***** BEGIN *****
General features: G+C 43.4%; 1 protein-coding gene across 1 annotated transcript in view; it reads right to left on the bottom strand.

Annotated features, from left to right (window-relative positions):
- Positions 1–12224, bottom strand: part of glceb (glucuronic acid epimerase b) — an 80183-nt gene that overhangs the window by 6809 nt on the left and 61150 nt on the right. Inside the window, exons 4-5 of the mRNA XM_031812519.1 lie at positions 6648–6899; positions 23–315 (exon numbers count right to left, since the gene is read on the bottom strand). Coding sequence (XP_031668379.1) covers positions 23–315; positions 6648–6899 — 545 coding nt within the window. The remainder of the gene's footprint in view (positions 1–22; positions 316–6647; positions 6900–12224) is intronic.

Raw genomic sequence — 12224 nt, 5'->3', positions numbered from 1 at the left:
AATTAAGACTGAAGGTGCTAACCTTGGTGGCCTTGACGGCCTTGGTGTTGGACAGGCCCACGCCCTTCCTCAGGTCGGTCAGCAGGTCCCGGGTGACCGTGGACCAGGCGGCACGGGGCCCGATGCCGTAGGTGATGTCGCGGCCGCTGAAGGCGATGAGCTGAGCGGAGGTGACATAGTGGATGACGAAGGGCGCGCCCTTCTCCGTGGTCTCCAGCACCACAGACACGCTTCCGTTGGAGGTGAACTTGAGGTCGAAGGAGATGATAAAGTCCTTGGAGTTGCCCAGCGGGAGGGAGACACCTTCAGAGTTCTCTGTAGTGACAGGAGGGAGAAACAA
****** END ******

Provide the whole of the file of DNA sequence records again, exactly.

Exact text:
General features: G+C 43.4%; 1 protein-coding gene across 1 annotated transcript in view; it reads right to left on the bottom strand.

Annotated features, from left to right (window-relative positions):
- Positions 1–12224, bottom strand: part of glceb (glucuronic acid epimerase b) — an 80183-nt gene that overhangs the window by 6809 nt on the left and 61150 nt on the right. Inside the window, exons 4-5 of the mRNA XM_031812519.1 lie at positions 6648–6899; positions 23–315 (exon numbers count right to left, since the gene is read on the bottom strand). Coding sequence (XP_031668379.1) covers positions 23–315; positions 6648–6899 — 545 coding nt within the window. The remainder of the gene's footprint in view (positions 1–22; positions 316–6647; positions 6900–12224) is intronic.

Raw genomic sequence — 12224 nt, 5'->3', positions numbered from 1 at the left:
AATTAAGACTGAAGGTGCTAACCTTGGTGGCCTTGACGGCCTTGGTGTTGGACAGGCCCACGCCCTTCCTCAGGTCGGTCAGCAGGTCCCGGGTGACCGTGGACCAGGCGGCACGGGGCCCGATGCCGTAGGTGATGTCGCGGCCGCTGAAGGCGATGAGCTGAGCGGAGGTGACATAGTGGATGACGAAGGGCGCGCCCTTCTCCGTGGTCTCCAGCACCACAGACACGCTTCCGTTGGAGGTGAACTTGAGGTCGAAGGAGATGATAAAGTCCTTGGAGTTGCCCAGCGGGAGGGAGACACCTTCAGAGTTCTCTGTAGTGACAGGAGGGAGAAACAA